S.E.Hinton

Rumble Fish

The classic YA novel RUMBLE FISH, written by celebrated novelist S.E. Hinton and immortalized by legendary film maker Francis Ford Coppola, now available as an eBook for the first time.
Rusty James wants to be just like his big brother Motorcycle Boy — tough enough to be respected by everyone in the neighborhood. But Motorcycle Boy is also smart, so smart that Rusty James relies on him to bail him out of trouble. The brothers are inseparable, and Motorcycle Boy will always be there to watch his back, so there's nothing to worry about, right? Or so Rusty James believes, until his world falls apart and Motorcycle Boy isn't there to pick up the pieces.
From the author of THE OUTSIDERS, S.E. Hinton looks into a world where hope is hard to find, and violence is a fact of life.
“Stylistically superb. … This packs a punch that will leave readers of any age reeling.”—School Library Journal
“Sharper in focus and more mature in style than Hinton’s The Outsiders.”—Booklist
An ALA Best Books for Young Adults
A School Library Journal Best Books of the Year
85 printed pages
Original publication
2014
Publication year
2014
Have you already read it? How did you like it?
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Impressions

    Kara Russellshared an impression4 years ago
    👍Worth reading

    This book is just as thrilling as The Outsiders! Well done

    Hayley Marshallshared an impression6 years ago
    👍Worth reading
    🔮Hidden Depths
    💡Learnt A Lot
    🎯Worthwhile
    💞Loved Up
    🌴Beach Bag Book

    I like this book it's like the outsiders I just wish there were more and there were several books

    b5225420073shared an impression13 days ago
    👍Worth reading
    🔮Hidden Depths
    🚀Unputdownable

    i think this is a very good book , really makes you think and the end is quite confusing

Quotes

    b5225420073has quoted13 days ago
    though nothing had worked so far, that didn’t mean nothing ever would.
    b5225420073has quoted14 days ago
    He had strange eyes—they made me think of a two-way mirror. Like you could feel somebody on the other side watching you, but the only reflection you saw was your own.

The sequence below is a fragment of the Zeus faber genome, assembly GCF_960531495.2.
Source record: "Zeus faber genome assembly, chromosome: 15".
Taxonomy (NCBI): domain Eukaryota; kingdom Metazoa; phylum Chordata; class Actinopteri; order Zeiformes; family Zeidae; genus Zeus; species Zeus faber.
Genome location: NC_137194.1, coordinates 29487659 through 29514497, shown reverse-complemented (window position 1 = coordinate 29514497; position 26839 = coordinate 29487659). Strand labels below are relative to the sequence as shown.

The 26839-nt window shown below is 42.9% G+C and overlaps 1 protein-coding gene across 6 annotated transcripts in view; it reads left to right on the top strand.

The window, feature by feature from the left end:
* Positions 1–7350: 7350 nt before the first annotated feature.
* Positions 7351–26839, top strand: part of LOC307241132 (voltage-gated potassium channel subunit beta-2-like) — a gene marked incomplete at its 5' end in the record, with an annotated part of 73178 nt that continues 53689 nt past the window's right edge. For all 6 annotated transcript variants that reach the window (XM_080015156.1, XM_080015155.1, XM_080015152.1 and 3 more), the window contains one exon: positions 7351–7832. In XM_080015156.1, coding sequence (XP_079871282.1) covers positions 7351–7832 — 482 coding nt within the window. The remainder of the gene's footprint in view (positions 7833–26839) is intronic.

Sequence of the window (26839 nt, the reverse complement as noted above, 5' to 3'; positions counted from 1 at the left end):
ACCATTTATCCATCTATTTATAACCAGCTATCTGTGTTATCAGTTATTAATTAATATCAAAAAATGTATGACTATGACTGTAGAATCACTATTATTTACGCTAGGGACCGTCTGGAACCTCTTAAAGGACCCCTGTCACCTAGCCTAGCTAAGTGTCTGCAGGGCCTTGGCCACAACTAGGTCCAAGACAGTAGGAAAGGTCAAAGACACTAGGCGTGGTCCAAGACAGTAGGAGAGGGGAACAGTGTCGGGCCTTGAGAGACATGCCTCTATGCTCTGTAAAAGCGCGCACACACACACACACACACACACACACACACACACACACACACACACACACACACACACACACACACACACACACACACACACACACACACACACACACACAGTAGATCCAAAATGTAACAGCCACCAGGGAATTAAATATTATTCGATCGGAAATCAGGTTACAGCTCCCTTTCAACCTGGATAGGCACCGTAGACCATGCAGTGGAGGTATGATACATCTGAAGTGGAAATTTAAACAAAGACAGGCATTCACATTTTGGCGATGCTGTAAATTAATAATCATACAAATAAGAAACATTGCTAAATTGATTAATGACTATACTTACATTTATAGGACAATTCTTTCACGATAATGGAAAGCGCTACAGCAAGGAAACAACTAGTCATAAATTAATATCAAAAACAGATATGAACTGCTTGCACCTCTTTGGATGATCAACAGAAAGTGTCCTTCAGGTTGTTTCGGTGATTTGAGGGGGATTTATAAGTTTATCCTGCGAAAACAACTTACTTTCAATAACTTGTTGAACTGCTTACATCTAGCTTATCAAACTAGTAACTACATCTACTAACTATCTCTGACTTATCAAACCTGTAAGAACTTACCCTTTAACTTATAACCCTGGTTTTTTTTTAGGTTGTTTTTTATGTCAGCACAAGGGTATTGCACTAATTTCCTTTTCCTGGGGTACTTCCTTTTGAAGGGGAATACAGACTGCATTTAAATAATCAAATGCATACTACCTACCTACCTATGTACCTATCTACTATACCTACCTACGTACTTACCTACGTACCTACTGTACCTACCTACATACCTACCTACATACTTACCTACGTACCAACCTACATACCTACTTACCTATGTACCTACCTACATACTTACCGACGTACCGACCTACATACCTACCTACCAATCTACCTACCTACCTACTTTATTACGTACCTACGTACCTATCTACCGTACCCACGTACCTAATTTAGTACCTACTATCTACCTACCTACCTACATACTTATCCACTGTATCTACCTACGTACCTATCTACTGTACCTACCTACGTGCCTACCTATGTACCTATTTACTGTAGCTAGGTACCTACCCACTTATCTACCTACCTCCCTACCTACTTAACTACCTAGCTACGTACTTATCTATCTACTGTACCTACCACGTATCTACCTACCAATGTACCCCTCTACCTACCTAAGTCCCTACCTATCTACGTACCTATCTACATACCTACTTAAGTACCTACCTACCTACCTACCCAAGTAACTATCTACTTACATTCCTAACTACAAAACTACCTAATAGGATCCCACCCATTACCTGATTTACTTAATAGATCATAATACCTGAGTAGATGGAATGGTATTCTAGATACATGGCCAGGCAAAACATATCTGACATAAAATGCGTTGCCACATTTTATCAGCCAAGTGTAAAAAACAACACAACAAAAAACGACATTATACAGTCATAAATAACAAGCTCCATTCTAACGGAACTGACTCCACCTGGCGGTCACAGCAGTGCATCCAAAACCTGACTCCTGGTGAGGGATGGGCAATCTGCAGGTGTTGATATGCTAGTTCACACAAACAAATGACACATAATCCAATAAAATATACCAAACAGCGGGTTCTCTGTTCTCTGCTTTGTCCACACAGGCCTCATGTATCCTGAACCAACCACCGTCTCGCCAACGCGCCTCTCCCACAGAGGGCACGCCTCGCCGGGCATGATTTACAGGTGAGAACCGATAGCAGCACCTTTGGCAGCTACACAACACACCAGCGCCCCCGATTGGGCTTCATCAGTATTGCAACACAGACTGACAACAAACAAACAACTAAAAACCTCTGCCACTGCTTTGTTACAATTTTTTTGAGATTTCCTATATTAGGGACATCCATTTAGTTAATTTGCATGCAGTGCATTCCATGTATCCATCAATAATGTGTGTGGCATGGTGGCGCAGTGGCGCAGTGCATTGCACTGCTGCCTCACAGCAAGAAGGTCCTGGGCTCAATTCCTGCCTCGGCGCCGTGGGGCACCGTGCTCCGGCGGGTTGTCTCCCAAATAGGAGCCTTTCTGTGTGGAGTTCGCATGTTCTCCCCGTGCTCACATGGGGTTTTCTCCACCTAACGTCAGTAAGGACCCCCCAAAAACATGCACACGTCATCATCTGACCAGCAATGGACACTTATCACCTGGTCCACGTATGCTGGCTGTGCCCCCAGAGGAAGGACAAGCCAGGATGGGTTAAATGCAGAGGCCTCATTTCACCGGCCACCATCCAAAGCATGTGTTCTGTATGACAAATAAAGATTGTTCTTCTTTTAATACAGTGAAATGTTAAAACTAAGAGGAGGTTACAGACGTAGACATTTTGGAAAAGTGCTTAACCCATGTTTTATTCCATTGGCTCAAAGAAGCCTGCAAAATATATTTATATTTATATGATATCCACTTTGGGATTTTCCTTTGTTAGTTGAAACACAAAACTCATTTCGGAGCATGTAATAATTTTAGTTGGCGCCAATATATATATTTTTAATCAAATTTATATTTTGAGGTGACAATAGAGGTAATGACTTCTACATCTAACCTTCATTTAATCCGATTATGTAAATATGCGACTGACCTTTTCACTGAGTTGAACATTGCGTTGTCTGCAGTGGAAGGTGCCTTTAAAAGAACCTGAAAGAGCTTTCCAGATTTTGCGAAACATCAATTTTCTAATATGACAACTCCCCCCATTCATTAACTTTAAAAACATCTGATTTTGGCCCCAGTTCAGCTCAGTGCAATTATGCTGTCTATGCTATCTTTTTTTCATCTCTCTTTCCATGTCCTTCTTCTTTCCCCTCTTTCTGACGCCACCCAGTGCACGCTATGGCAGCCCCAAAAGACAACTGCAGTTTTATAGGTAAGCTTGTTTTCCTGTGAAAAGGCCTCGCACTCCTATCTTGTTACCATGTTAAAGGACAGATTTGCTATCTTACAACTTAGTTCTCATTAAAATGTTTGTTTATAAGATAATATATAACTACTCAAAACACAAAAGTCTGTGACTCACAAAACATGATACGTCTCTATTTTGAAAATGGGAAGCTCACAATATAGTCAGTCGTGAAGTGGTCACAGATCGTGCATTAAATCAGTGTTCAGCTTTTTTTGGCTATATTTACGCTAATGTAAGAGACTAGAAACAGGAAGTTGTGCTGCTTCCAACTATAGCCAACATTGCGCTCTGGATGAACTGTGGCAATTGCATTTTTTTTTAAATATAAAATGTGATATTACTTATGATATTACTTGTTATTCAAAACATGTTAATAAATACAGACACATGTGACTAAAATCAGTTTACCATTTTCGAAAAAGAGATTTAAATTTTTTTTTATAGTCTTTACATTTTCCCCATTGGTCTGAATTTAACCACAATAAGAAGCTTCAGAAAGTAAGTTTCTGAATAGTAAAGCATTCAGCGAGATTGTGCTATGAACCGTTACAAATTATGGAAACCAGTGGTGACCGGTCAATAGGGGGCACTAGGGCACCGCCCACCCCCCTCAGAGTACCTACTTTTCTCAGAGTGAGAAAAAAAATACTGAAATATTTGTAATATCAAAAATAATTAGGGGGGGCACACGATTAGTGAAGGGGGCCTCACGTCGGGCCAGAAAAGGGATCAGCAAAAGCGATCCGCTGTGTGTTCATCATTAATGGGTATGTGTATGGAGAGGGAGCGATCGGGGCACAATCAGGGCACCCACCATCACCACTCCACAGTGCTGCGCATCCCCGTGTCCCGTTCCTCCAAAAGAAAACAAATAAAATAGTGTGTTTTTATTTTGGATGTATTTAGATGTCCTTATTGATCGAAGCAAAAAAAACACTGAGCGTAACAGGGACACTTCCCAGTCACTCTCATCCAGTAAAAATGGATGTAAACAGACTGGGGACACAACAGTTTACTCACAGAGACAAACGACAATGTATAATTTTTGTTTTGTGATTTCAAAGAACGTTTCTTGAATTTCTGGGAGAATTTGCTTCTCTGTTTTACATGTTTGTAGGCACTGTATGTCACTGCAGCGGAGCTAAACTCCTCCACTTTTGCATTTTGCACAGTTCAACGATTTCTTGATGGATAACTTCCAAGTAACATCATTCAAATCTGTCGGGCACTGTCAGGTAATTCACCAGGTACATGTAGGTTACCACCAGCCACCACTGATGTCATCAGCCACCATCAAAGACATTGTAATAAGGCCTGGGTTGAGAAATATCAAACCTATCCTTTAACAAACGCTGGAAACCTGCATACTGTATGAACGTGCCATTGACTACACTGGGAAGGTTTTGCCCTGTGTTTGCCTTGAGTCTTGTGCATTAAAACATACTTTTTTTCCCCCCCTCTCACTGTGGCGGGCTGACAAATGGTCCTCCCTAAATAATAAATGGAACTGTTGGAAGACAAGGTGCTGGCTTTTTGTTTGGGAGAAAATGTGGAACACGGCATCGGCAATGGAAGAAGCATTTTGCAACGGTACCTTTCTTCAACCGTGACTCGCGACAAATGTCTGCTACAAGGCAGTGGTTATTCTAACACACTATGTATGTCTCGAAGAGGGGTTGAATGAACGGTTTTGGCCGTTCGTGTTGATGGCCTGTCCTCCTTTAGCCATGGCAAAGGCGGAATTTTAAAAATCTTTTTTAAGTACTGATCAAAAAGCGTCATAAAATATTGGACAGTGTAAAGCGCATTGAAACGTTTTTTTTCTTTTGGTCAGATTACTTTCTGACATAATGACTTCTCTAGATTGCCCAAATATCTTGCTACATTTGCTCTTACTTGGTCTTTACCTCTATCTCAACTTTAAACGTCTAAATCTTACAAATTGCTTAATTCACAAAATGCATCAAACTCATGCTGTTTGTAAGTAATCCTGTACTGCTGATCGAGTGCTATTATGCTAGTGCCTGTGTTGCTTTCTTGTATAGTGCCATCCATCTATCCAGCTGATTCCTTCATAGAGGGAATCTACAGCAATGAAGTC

Waihas quoted4 months ago
    “Safer,” I said. I guess he thought we should be trotting down the sidewalk, when God knows what was waiting in the doorways. Sometimes Steve was really dumb.

    I kept thinking I saw something moving, out of the corner of my eye, but every time I turned around, it was just a shadow laying black against a doorway or an alley. I started through the alleys, looking for shortcuts.

    “I thought we were sticking to the streets,” Steve whispered. I didn’t know why he was whispering, but it wasn’t a bad idea.

    “I’m in a hurry.”

    “Well, if you’re scared, I guess I should be terrified.”

    “I ain’t scared. Bein’ in a hurry don’t mean you’re scared. I don’t like creepy empty places. That ain’t bein’ scared.”

    Steve mumbled something that sounded like “Same thing,” but I didn’t want to stop and argue with him.

    “Hey, slow it down, willya?” he called.

    I slowed down all right. I stopped. Two live shadows stepped out of the dark ones to block the alley. One was white. One was black. The black had something in his hand that looked like a tire tool. Actually, it was a relief to see them. I was almost glad to see anybody.

    Steve said, “Oh, God, we’re dead,” in a singsong voice. He was absolutely frozen. I wasn’t counting on any help from him. I just stood there, gauging the distances, the numbers, the weapons, like the Motorcycle Boy had taught me to, a long time ago, when there were gangs.

    “You got any bread?” said the white guy. Like he wasn’t going to kill us if we had. I knew if we handed them a million dollars they’d still bash us. Sometimes guys just go out to kill people.

    “Progressive country, integrated mugging,” Steve muttered. He surprised me by showing he did have some guts, after all. But he still couldn’t move.

    I thought about a lot of things: Patty—she’d really be sorry now—and Coach Ryan, bragging that he knew me when. I pictured my father at my funeral saying, “What a strange way to die.” And my mother, living in a tree house with an artist—she wouldn’t even know. I thought about how everybody at Benny’s would think it was cool, that I went down fighting just like some of the old gang members had. The last guy who was killed in the gang fights was a Packer. He had been fifteen. Fifteen had seemed really old then. Now it didn’t seem too old, since I wasn’t going to see fifteen myself.

    Since Steve had said something, I had to say something, even though I couldn’t think of anything besides “Bug off.”

    Now h

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